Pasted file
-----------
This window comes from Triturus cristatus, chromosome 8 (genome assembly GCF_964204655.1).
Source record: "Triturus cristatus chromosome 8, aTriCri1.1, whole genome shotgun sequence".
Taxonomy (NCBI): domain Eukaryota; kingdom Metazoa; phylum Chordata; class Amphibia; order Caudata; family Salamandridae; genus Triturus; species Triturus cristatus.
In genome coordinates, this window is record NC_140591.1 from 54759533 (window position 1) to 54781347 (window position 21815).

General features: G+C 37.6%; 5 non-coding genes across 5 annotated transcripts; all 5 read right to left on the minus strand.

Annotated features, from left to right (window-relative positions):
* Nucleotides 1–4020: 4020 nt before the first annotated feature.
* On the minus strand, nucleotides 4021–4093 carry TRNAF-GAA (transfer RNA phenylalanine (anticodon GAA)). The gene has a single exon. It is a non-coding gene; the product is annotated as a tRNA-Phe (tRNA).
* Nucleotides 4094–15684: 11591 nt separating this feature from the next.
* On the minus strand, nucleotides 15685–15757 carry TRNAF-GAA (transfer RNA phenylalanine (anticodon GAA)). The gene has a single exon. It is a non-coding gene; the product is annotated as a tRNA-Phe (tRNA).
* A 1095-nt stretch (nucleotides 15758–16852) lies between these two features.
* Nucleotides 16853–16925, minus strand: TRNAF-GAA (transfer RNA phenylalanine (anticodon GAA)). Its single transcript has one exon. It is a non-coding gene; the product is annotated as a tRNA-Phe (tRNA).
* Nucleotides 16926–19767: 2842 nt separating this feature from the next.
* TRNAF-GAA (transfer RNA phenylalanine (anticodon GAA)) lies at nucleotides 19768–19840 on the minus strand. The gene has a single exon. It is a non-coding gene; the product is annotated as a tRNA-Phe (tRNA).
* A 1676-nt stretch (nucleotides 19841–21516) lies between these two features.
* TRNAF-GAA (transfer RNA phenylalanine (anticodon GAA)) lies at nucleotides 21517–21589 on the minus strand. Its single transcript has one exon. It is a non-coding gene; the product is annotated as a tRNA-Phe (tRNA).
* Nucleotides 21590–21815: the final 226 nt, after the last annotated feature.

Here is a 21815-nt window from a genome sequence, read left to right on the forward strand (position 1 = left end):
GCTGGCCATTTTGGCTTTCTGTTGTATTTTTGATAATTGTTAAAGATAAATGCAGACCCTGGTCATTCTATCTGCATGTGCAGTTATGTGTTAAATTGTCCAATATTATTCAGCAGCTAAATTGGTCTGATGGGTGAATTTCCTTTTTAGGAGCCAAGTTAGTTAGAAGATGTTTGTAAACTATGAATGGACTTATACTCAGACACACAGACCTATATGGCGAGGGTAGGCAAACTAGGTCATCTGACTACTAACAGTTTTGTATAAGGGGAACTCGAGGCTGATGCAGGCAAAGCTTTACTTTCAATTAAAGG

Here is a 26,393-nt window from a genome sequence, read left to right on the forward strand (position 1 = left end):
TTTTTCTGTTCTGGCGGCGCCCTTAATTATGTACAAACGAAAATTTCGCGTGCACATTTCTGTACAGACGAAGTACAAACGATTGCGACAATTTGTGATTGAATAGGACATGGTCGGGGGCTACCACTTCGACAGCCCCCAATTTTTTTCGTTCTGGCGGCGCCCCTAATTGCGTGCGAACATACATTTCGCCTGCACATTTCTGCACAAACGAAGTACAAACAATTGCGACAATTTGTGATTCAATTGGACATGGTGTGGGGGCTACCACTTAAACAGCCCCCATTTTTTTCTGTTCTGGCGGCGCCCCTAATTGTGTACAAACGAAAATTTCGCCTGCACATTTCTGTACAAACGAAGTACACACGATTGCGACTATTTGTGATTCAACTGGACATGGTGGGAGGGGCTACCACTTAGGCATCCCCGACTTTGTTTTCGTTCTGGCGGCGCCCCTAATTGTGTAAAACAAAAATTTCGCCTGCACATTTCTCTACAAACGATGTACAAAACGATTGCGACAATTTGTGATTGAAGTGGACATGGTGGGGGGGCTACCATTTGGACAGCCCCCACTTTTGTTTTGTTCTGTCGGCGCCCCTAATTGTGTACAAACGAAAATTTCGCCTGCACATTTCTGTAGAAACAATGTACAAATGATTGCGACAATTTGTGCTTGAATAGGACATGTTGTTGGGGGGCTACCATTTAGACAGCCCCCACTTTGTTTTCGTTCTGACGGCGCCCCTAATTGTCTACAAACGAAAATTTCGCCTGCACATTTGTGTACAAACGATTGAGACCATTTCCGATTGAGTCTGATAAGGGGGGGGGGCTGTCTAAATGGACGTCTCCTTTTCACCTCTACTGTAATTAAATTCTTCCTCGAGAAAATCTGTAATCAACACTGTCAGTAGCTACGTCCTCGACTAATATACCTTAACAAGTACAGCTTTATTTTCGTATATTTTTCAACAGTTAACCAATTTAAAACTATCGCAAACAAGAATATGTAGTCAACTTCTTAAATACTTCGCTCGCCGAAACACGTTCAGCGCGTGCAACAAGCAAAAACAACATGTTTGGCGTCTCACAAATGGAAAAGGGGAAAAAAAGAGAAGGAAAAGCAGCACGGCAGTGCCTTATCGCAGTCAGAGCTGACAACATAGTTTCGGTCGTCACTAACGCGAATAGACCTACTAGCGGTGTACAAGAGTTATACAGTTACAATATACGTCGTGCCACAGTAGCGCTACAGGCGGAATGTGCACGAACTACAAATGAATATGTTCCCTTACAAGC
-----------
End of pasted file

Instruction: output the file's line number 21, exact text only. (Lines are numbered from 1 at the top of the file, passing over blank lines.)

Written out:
TTTTTCTGTTCTGGCGGCGCCCTTAATTATGTACAAACGAAAATTTCGCGTGCACATTTCTGTACAGACGAAGTACAAACGATTGCGACAATTTGTGATTGAATAGGACATGGTCGGGGGCTACCACTTCGACAGCCCCCAATTTTTTTCGTTCTGGCGGCGCCCCTAATTGCGTGCGAACATACATTTCGCCTGCACATTTCTGCACAAACGAAGTACAAACAATTGCGACAATTTGTGATTCAATTGGACATGGTGTGGGGGCTACCACTTAAACAGCCCCCATTTTTTTCTGTTCTGGCGGCGCCCCTAATTGTGTACAAACGAAAATTTCGCCTGCACATTTCTGTACAAACGAAGTACACACGATTGCGACTATTTGTGATTCAACTGGACATGGTGGGAGGGGCTACCACTTAGGCATCCCCGACTTTGTTTTCGTTCTGGCGGCGCCCCTAATTGTGTAAAACAAAAATTTCGCCTGCACATTTCTCTACAAACGATGTACAAAACGATTGCGACAATTTGTGATTGAAGTGGACATGGTGGGGGGGCTACCATTTGGACAGCCCCCACTTTTGTTTTGTTCTGTCGGCGCCCCTAATTGTGTACAAACGAAAATTTCGCCTGCACATTTCTGTAGAAACAATGTACAAATGATTGCGACAATTTGTGCTTGAATAGGACATGTTGTTGGGGGGCTACCATTTAGACAGCCCCCACTTTGTTTTCGTTCTGACGGCGCCCCTAATTGTCTACAAACGAAAATTTCGCCTGCACATTTGTGTACAAACGATTGAGACCATTTCCGATTGAGTCTGATAAGGGGGGGGGGCTGTCTAAATGGACGTCTCCTTTTCACCTCTACTGTAATTAAATTCTTCCTCGAGAAAATCTGTAATCAACACTGTCAGTAGCTACGTCCTCGACTAATATACCTTAACAAGTACAGCTTTATTTTCGTATATTTTTCAACAGTTAACCAATTTAAAACTATCGCAAACAAGAATATGTAGTCAACTTCTTAAATACTTCGCTCGCCGAAACACGTTCAGCGCGTGCAACAAGCAAAAACAACATGTTTGGCGTCTCACAAATGGAAAAGGGGAAAAAAAGAGAAGGAAAAGCAGCACGGCAGTGCCTTATCGCAGTCAGAGCTGACAACATAGTTTCGGTCGTCACTAACGCGAATAGACCTACTAGCGGTGTACAAGAGTTATACAGTTACAATATACGTCGTGCCACAGTAGCGCTACAGGCGGAATGTGCACGAACTACAAATGAATATGTTCCCTTACAAGC